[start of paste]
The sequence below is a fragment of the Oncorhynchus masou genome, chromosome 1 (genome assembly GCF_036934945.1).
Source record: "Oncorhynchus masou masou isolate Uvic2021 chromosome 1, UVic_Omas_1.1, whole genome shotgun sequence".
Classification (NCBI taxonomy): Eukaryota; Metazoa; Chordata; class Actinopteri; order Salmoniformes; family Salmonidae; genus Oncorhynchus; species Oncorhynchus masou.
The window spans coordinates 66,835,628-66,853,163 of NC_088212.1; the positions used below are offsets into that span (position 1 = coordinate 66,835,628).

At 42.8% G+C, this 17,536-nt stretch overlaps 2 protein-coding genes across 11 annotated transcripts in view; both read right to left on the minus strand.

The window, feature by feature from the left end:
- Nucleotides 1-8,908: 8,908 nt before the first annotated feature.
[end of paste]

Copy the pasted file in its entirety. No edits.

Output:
The sequence below is a fragment of the Oncorhynchus masou genome, chromosome 1 (genome assembly GCF_036934945.1).
Source record: "Oncorhynchus masou masou isolate Uvic2021 chromosome 1, UVic_Omas_1.1, whole genome shotgun sequence".
Classification (NCBI taxonomy): Eukaryota; Metazoa; Chordata; class Actinopteri; order Salmoniformes; family Salmonidae; genus Oncorhynchus; species Oncorhynchus masou.
The window spans coordinates 66,835,628-66,853,163 of NC_088212.1; the positions used below are offsets into that span (position 1 = coordinate 66,835,628).

At 42.8% G+C, this 17,536-nt stretch overlaps 2 protein-coding genes across 11 annotated transcripts in view; both read right to left on the minus strand.

The window, feature by feature from the left end:
- Nucleotides 1-8,908: 8,908 nt before the first annotated feature.